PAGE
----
Once upon a time, in December of 1602, the evil French troops from neighboring Savoy tried to conquer the city of Geneva, which was (and still is) at the southwestern border of Switzerland, surrounded just by French territory and the lake Geneva. They hoped to surprise the Genevans in the middle of the night and tried to climb the wall to open the city gates from within. Just around the place where I sit now and type this, but there was no Starbucks at that time, and no internet of course.
Well, the Genevois noticed it, raised the alarm and defended the city walls. It is also said that there was a woman (la "Mère Royaume") who poured a cauldron of boiling soup over the attackers. In the end the French were defeated and since that time, in Geneva there is he Festival of the "Escalade" (means something like climbing), which is celebrated every December. The funny thing is how they celebrate it. Ok, they have a nice costume parade and bands playing at night, with horses and illuminations by torches. They also have a famous marathon where people run several times through the city, which seems to be quite a big event and for the children there's a Halloween-like disguise thing.
But the strangest thing ever is that they create chocolate cauldrons in best Swiss chocolate, filled with marzipan vegetables, all in remembrance of their favourite weapon to fight foreign troops. They make a huuuuuge one which is smashed in a public event. But you can also buy smaller ones in different sizes, emty or filled, in dark, milk or white chocolate. They are really all over the city, in every chocolaterie the shopping windows are in brown, yellow and red colors.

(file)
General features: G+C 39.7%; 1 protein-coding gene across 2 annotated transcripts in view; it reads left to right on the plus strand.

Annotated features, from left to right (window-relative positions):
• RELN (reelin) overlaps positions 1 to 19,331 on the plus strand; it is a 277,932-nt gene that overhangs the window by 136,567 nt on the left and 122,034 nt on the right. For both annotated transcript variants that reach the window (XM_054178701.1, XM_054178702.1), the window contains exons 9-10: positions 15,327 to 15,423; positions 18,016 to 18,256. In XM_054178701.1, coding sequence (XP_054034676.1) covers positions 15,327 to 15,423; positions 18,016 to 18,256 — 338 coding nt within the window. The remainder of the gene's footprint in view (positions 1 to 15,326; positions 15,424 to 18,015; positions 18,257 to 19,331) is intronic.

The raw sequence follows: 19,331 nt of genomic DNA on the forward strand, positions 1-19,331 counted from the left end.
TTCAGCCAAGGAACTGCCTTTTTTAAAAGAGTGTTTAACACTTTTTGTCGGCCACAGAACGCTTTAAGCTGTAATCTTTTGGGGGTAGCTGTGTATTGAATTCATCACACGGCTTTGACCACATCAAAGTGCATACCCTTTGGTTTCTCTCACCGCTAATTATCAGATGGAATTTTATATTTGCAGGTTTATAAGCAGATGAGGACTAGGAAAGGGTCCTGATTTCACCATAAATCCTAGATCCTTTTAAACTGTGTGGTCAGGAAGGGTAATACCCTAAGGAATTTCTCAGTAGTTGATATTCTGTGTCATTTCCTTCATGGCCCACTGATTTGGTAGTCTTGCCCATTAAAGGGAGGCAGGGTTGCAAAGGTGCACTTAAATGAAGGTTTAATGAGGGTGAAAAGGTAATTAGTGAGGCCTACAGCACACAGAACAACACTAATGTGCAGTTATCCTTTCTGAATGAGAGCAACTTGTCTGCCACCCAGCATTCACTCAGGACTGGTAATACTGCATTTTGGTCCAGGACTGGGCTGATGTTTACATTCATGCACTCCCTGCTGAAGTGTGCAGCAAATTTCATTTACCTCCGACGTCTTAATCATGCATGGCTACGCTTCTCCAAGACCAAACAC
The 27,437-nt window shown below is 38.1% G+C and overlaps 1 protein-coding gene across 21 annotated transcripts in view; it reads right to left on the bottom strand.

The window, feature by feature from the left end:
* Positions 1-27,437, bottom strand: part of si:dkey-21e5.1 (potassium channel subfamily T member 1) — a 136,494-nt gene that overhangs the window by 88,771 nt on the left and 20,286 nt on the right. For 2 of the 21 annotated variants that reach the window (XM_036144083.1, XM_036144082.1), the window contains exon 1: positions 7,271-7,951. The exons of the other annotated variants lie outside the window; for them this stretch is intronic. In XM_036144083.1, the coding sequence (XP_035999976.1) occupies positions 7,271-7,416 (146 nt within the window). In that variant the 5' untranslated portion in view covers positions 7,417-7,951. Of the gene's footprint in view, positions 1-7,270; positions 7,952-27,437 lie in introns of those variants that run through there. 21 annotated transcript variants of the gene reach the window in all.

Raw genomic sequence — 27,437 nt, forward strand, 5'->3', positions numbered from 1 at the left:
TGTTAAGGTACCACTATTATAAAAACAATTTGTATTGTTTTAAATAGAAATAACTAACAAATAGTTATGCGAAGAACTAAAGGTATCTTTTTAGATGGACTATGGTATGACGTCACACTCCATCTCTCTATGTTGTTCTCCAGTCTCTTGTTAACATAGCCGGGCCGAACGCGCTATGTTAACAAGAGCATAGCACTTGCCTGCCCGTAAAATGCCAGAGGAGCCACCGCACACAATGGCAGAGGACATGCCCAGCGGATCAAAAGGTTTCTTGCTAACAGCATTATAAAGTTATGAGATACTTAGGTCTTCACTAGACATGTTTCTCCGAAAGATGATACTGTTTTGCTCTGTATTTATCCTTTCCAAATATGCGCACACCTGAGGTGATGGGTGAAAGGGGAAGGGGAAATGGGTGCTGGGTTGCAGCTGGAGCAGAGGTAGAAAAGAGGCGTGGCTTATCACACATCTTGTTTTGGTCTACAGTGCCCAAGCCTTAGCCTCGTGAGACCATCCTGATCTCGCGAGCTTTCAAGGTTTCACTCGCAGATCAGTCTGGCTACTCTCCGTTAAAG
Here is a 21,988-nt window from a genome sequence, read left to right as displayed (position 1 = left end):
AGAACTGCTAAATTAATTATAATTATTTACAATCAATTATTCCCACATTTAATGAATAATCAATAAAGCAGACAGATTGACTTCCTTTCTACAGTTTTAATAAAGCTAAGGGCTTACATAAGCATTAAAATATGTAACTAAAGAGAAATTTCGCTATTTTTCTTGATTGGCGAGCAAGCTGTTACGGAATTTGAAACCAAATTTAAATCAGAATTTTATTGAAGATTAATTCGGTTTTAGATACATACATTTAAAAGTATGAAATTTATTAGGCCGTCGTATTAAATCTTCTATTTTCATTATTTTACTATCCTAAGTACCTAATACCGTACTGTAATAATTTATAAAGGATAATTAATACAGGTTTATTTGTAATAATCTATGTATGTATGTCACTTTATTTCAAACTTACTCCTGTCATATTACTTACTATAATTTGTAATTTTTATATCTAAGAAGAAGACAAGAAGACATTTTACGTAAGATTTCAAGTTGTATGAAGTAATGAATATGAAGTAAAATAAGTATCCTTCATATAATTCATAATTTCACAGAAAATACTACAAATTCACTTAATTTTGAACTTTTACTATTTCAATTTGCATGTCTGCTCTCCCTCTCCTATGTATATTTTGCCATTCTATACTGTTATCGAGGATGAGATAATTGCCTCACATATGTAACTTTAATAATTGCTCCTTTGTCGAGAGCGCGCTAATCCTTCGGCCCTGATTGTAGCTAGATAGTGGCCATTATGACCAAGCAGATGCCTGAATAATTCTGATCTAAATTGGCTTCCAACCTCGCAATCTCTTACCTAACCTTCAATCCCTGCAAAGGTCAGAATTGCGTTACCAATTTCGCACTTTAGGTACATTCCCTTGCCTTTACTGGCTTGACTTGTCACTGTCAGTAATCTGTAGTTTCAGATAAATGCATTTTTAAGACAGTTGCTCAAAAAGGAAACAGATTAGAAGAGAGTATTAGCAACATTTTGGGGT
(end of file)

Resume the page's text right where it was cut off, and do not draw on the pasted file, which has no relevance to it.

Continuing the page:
You may ask why I am telling you all this stuff. The reason is: it seems as if I'm getting a kind of Genevan after all, since I came upon the idea to spin a yarn in remembrance of the chocolate cauldrons in remembrance of the historic one. Therefore I acquired an official Geneva crest, used real Swiss alpaca fiber and some none-Swiss merino and golden angelina (well, Geneva is kind of international anyways...) and created little polymer clay vegetables like mushrooms, radishes, potatoes, gherkins and so on. The yarn is plied with a brown sewing thread and contains some red and yellow 2ply-sections. Here is the finished product:
I brought it over to Tricolaine, but if you are interested in getting in just drop a note.